The Munitions workers had already established their image in tunic and trousers, but were mainly centred in industrial towns and worked indoors. The Women’s Defence Relief Corps had introduced the idea of longish smock and gaiters and boots, but not as compulsory uniform. Now the Land Army girl was officially clad in twill breeches, pullover and smock mackintosh, also a light smock for summer, with smart laced gaiters and boots – and was seen in villages and remote hamlets, where women’s clothes had not changed much for a century or so: bonnet, long skirts and apron. The Land Girl was met with the remark: ‘Neither a man nor a woman!’
Fighting on the Home Front
Wiltshire has a wealth of history when it comes to fabric so what better place for the young people involved in the Fabric of Life to start their research than their local museum!
At Chippenham Museum participants were treated to an private showing of some of the museums fashion collection which included a lot of everyday wear as well as uniforms. We were able to see how uniforms changed fashion for women in particular and blurred gender lines.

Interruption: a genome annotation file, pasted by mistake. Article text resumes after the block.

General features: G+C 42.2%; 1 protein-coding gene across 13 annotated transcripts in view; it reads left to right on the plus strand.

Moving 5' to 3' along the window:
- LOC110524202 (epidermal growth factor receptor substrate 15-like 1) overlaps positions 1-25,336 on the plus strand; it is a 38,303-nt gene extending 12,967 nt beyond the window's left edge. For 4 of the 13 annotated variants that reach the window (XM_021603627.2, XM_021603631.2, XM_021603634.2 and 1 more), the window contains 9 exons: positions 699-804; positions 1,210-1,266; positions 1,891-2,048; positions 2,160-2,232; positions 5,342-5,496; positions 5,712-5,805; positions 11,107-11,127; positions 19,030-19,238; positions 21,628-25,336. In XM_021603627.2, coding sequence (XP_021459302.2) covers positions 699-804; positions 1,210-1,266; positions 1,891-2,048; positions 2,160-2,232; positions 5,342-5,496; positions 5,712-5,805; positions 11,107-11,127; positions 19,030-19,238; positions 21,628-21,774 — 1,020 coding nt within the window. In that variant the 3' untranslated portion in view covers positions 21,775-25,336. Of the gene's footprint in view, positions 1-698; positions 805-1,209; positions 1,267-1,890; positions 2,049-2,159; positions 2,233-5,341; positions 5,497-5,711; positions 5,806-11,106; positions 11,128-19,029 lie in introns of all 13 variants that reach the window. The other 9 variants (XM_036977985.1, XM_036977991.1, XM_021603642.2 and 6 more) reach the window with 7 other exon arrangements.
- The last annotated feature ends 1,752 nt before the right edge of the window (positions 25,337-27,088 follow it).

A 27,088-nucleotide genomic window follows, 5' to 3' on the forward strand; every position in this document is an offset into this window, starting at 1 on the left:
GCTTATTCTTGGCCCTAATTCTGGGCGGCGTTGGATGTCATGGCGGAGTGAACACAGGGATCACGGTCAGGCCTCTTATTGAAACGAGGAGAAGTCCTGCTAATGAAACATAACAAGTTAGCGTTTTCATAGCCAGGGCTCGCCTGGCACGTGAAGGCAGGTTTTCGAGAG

Both Salisbury and Trowbridge Museums had brilliant examples of how Victorian children were dressed very similarly regardless of gender. When asked why they thought this was one young person said they were treated as children equally.
The museum collections have been a great start to our research and have given the participants a real insight in to how fashion has changed and how identity can be formed out of what we wear. We have seen the shapes of both men’s and women’s clothes change, seen women’s clothing become more comfortable and men’s less peacock like.
To see all of the photos from our museum trips please take a look at the WYAP Facebook page.